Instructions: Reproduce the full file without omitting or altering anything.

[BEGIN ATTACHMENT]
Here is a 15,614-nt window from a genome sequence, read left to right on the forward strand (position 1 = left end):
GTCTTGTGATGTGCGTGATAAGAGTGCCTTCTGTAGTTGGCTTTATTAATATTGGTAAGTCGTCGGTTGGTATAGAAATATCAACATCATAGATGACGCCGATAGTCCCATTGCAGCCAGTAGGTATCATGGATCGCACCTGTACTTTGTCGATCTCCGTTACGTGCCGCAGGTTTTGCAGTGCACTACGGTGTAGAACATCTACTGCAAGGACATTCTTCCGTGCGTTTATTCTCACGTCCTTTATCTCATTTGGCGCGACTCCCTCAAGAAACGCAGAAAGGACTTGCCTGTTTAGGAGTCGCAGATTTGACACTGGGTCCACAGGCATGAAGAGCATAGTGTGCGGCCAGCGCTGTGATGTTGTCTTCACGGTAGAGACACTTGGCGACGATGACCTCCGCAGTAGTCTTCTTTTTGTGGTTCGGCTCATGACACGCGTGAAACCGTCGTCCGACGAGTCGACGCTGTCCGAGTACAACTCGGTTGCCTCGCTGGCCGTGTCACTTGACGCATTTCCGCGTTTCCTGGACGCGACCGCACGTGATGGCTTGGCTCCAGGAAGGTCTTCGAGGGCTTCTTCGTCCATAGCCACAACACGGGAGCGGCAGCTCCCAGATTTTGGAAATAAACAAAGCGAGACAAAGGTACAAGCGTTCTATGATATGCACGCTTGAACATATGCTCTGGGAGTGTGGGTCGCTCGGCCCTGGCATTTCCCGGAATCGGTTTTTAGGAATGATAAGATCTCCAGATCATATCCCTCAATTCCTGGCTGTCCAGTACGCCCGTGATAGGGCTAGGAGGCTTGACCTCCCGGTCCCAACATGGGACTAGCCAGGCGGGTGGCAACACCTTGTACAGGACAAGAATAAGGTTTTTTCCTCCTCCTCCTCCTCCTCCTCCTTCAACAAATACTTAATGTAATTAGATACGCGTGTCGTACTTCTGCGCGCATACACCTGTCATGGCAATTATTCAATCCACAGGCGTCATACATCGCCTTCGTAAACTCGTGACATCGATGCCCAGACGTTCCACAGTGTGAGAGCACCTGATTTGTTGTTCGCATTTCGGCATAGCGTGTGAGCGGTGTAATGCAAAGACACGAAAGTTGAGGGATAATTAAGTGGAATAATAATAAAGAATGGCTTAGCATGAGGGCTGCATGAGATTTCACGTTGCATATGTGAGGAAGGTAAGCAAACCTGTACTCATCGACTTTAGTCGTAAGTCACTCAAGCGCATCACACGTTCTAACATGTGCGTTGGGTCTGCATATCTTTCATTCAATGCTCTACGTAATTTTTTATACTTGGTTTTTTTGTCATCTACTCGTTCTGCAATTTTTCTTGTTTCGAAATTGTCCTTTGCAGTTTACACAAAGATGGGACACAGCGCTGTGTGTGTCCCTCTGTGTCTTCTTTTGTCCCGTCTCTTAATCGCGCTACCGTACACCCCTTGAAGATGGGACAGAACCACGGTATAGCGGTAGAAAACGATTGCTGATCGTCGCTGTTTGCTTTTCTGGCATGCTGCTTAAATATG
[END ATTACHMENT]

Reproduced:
Here is a 15,614-nt window from a genome sequence, read left to right on the forward strand (position 1 = left end):
GTCTTGTGATGTGCGTGATAAGAGTGCCTTCTGTAGTTGGCTTTATTAATATTGGTAAGTCGTCGGTTGGTATAGAAATATCAACATCATAGATGACGCCGATAGTCCCATTGCAGCCAGTAGGTATCATGGATCGCACCTGTACTTTGTCGATCTCCGTTACGTGCCGCAGGTTTTGCAGTGCACTACGGTGTAGAACATCTACTGCAAGGACATTCTTCCGTGCGTTTATTCTCACGTCCTTTATCTCATTTGGCGCGACTCCCTCAAGAAACGCAGAAAGGACTTGCCTGTTTAGGAGTCGCAGATTTGACACTGGGTCCACAGGCATGAAGAGCATAGTGTGCGGCCAGCGCTGTGATGTTGTCTTCACGGTAGAGACACTTGGCGACGATGACCTCCGCAGTAGTCTTCTTTTTGTGGTTCGGCTCATGACACGCGTGAAACCGTCGTCCGACGAGTCGACGCTGTCCGAGTACAACTCGGTTGCCTCGCTGGCCGTGTCACTTGACGCATTTCCGCGTTTCCTGGACGCGACCGCACGTGATGGCTTGGCTCCAGGAAGGTCTTCGAGGGCTTCTTCGTCCATAGCCACAACACGGGAGCGGCAGCTCCCAGATTTTGGAAATAAACAAAGCGAGACAAAGGTACAAGCGTTCTATGATATGCACGCTTGAACATATGCTCTGGGAGTGTGGGTCGCTCGGCCCTGGCATTTCCCGGAATCGGTTTTTAGGAATGATAAGATCTCCAGATCATATCCCTCAATTCCTGGCTGTCCAGTACGCCCGTGATAGGGCTAGGAGGCTTGACCTCCCGGTCCCAACATGGGACTAGCCAGGCGGGTGGCAACACCTTGTACAGGACAAGAATAAGGTTTTTTCCTCCTCCTCCTCCTCCTCCTCCTTCAACAAATACTTAATGTAATTAGATACGCGTGTCGTACTTCTGCGCGCATACACCTGTCATGGCAATTATTCAATCCACAGGCGTCATACATCGCCTTCGTAAACTCGTGACATCGATGCCCAGACGTTCCACAGTGTGAGAGCACCTGATTTGTTGTTCGCATTTCGGCATAGCGTGTGAGCGGTGTAATGCAAAGACACGAAAGTTGAGGGATAATTAAGTGGAATAATAATAAAGAATGGCTTAGCATGAGGGCTGCATGAGATTTCACGTTGCATATGTGAGGAAGGTAAGCAAACCTGTACTCATCGACTTTAGTCGTAAGTCACTCAAGCGCATCACACGTTCTAACATGTGCGTTGGGTCTGCATATCTTTCATTCAATGCTCTACGTAATTTTTTATACTTGGTTTTTTTGTCATCTACTCGTTCTGCAATTTTTCTTGTTTCGAAATTGTCCTTTGCAGTTTACACAAAGATGGGACACAGCGCTGTGTGTGTCCCTCTGTGTCTTCTTTTGTCCCGTCTCTTAATCGCGCTACCGTACACCCCTTGAAGATGGGACAGAACCACGGTATAGCGGTAGAAAACGATTGCTGATCGTCGCTGTTTGCTTTTCTGGCATGCTGCTTAAATATG